Climate Fears Turn to Doubts Among Britons
May 25, 2010
Last month hundreds of environmental activists crammed into an auditorium here to ponder an anguished question: If the scientific consensus on climate change has not changed, why have so many people turned away from the idea that human activity is warming the planet?
Nowhere has this shift in public opinion been more striking than in Britain, where climate change was until this year such a popular priority that in 2008 Parliament enshrined targets for emissions cuts as national law. But since then, the country has evolved into a home base for a thriving group of climate skeptics who have dominated news reports in recent months, apparently convincing many that the threat of warming is vastly exaggerated.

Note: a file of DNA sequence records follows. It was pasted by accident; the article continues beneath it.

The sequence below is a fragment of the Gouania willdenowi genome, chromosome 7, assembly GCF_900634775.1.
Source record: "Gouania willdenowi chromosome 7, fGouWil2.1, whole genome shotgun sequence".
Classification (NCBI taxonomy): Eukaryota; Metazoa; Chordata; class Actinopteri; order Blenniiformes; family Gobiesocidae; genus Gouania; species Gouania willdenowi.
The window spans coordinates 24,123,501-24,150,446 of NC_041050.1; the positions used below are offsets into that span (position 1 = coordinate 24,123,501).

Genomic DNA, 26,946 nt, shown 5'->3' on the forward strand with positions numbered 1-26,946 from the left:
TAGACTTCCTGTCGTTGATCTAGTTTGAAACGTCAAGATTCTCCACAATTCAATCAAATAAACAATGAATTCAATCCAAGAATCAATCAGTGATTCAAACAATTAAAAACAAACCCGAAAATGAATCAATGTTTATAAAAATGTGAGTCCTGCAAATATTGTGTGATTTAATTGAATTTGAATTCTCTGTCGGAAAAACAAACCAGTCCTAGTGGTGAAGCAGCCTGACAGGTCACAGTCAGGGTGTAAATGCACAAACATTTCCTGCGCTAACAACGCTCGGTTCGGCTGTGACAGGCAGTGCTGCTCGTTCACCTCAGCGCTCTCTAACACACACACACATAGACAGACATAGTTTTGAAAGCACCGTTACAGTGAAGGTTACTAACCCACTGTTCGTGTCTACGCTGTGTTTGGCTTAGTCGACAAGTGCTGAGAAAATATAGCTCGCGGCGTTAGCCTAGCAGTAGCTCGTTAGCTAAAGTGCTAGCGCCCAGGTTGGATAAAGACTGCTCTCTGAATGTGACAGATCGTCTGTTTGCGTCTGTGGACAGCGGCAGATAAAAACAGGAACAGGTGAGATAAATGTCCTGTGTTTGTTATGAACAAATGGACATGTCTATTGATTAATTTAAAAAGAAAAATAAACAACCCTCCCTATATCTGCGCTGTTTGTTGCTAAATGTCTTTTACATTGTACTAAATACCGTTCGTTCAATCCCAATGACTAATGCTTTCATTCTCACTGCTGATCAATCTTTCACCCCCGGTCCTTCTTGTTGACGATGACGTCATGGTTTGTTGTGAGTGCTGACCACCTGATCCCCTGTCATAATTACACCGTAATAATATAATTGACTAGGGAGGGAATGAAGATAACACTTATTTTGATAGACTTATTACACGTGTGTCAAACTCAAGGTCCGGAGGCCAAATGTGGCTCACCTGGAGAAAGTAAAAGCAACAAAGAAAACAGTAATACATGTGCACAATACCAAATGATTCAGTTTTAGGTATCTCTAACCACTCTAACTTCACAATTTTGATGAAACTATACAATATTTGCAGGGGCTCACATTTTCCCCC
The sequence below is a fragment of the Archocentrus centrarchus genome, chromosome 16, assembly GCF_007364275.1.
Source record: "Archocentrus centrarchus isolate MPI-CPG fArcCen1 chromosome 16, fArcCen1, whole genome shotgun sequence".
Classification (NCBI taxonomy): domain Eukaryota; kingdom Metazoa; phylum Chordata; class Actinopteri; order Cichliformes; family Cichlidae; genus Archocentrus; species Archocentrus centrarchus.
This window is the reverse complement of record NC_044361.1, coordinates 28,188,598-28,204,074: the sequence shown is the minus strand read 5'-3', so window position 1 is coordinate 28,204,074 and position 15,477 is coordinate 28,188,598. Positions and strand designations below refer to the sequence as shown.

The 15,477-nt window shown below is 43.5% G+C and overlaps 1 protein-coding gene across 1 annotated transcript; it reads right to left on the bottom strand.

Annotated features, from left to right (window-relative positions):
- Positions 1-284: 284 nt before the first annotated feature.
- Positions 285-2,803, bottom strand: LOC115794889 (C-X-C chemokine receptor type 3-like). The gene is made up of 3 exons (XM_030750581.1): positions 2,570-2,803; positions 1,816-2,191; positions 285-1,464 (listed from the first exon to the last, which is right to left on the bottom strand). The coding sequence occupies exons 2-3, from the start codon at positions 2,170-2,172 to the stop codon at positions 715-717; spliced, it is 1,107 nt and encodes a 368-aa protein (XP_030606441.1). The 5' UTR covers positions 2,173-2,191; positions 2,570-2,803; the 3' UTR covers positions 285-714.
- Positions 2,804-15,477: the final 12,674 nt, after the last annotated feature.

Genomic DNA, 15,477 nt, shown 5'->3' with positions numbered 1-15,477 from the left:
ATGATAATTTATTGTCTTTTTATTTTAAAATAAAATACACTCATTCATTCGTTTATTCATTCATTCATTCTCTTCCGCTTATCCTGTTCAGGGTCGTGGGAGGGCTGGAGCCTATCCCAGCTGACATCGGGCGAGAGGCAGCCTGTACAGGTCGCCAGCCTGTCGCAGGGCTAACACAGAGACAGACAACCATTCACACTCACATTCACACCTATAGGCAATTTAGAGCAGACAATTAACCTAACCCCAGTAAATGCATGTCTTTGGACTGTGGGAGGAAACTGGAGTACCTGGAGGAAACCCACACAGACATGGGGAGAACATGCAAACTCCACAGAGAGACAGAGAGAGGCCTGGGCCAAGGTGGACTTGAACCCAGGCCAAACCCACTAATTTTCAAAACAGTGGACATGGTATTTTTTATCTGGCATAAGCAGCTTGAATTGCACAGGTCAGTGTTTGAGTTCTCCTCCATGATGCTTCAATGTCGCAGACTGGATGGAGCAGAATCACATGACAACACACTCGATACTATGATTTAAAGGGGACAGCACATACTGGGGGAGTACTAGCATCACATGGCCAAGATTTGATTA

A survey in February by the BBC  found that only 26 percent of Britons believed that “climate change is happening and is now established as largely manmade,” down from 41 percent in November 2009. A poll  conducted for the German magazine Der Spiegel found that 42 percent of Germans feared global warming, down from 62 percent four years earlier.
And London’s Science Museum  recently announced that a permanent exhibit scheduled to open later this year would be called the Climate Science Gallery — not the Climate Change Gallery as had previously been planned.